Greg Stark <[EMAIL PROTECTED]> writes:
> It seems like it would be simpler to leave the core in charge the whole time.
> It would call an AM method to initialize state, then call an AM method for
> each tuple that should be indexed, and lastly call a finalize method.

[ shrug... ]  I'm uninterested in refactoring the AM API right now.
We've got enough stuff to deal with before beta, not to mention an
uncommitted bitmap AM patch that it would certainly break.

> Also, I think there may be another problem here with INSERT_IN_PROGRESS. I'm
> currently testing unique index builds while pgbench is running and I'm
> consistently getting unique index violations from phase 1. I think what's
> happening is that insert that haven't committed yet (and hence ought to be
> invisible to us) are hitting unique constraint violations against older
> versions that are still alive to us. 

Hmm ... it's certainly highly likely that we could pick up multiple
versions of a row during pass 1, but the uniqueness checker should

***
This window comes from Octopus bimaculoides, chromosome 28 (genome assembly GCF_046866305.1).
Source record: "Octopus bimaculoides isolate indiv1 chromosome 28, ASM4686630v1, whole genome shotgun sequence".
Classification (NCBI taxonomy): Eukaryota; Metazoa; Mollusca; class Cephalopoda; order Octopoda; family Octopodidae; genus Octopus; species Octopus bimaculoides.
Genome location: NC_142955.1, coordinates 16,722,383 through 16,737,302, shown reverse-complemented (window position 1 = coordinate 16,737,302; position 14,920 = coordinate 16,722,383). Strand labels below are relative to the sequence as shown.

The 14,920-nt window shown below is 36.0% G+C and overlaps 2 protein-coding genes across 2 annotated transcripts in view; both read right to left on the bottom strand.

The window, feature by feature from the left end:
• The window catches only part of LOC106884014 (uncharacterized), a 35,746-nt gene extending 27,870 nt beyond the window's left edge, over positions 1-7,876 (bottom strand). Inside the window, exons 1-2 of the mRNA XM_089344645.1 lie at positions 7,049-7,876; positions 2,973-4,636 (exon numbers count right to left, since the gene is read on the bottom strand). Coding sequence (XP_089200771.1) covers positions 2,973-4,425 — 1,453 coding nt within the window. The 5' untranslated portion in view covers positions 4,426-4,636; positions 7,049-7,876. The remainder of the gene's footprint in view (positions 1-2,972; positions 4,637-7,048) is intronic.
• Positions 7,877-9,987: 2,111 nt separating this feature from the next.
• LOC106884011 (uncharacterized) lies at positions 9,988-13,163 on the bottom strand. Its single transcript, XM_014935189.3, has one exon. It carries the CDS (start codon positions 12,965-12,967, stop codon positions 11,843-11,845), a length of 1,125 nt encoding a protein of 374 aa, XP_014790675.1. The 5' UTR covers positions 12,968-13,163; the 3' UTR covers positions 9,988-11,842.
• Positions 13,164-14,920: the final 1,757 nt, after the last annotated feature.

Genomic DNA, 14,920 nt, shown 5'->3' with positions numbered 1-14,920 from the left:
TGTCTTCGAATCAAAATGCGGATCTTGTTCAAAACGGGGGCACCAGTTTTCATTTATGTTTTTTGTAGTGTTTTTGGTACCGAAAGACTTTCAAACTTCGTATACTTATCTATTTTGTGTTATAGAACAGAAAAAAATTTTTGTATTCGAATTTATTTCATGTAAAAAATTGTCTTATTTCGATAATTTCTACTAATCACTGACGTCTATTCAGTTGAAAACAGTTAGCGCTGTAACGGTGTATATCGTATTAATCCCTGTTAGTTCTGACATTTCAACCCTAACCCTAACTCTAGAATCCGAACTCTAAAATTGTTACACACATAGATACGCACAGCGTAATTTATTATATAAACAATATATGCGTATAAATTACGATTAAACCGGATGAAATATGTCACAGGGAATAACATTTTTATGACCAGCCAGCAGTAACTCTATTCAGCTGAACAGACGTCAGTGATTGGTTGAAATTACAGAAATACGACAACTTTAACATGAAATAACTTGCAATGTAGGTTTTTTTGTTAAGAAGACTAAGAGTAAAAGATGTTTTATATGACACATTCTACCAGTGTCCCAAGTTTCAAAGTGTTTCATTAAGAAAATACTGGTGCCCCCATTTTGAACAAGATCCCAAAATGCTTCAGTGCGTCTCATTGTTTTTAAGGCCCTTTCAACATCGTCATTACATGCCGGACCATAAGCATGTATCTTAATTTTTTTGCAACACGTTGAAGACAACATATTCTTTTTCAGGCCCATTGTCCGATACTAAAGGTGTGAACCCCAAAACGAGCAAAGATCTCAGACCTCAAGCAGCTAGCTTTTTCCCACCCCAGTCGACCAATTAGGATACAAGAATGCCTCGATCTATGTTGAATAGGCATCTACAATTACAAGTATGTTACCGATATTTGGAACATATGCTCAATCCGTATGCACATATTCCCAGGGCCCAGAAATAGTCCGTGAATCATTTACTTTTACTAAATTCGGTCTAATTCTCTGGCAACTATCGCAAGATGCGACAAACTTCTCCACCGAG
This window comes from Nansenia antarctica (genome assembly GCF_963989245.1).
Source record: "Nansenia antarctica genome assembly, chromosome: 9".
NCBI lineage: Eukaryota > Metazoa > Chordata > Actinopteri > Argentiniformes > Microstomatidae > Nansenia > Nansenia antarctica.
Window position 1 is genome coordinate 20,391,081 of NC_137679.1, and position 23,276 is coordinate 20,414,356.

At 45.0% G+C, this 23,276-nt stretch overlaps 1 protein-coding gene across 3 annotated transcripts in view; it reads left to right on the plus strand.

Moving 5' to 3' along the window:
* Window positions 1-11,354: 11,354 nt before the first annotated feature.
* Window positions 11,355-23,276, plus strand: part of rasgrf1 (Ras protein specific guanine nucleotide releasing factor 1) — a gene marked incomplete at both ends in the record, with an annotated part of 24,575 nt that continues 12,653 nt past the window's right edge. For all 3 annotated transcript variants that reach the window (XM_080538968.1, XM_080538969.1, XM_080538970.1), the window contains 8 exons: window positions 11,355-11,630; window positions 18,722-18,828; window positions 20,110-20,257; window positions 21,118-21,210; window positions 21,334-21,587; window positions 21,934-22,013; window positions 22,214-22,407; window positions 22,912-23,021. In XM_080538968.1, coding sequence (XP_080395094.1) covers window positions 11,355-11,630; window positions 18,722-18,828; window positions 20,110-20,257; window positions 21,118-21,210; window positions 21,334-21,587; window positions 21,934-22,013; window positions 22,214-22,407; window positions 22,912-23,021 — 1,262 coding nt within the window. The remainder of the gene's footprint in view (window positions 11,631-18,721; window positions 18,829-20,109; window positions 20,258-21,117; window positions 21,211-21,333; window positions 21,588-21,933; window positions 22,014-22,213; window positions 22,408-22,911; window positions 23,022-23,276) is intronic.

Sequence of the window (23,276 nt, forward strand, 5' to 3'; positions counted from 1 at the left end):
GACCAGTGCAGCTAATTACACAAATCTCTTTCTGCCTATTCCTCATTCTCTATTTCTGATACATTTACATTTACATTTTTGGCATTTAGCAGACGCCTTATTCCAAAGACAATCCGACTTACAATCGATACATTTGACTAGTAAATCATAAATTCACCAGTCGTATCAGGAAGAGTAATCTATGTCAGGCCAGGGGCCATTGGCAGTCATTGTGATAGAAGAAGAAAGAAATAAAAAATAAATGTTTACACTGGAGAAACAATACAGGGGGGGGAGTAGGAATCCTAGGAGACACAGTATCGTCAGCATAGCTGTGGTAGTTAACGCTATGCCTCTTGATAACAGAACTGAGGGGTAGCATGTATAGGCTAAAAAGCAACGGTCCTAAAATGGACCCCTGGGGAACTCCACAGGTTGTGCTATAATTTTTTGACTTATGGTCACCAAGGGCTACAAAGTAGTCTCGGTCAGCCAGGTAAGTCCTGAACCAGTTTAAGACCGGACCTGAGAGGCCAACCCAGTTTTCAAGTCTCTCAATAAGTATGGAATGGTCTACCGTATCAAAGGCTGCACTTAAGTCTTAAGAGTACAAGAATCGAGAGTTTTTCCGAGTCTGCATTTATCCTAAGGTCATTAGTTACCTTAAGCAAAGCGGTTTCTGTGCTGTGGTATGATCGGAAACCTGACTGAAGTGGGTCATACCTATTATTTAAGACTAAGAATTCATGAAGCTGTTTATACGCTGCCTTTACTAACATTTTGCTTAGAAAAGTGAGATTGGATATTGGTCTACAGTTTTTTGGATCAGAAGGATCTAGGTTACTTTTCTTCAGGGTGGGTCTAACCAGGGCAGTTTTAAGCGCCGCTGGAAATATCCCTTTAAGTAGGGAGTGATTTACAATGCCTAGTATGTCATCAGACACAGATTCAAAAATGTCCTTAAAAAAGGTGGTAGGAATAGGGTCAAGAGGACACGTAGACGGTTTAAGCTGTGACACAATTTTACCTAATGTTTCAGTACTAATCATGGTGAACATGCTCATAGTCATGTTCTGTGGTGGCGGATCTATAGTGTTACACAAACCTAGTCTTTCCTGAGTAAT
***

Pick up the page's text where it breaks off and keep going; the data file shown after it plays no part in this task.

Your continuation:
notice that some versions are dead?  Oooh, no there's a problem:
the tuple we are inserting could become dead in the interval between
when we pick it up and when we put it into the index.  So we could
try to put multiple versions of the same row into the uniqueness check.

Right at the moment, unique index builds with this mechanism are looking
unfixably broken :-(.  Anyone see any chance at all of making them work?
Maybe we should just cut our losses and go with the nonunique case only.
That one is pretty easy: just stuff everything in the index ...

                        regards, tom lane

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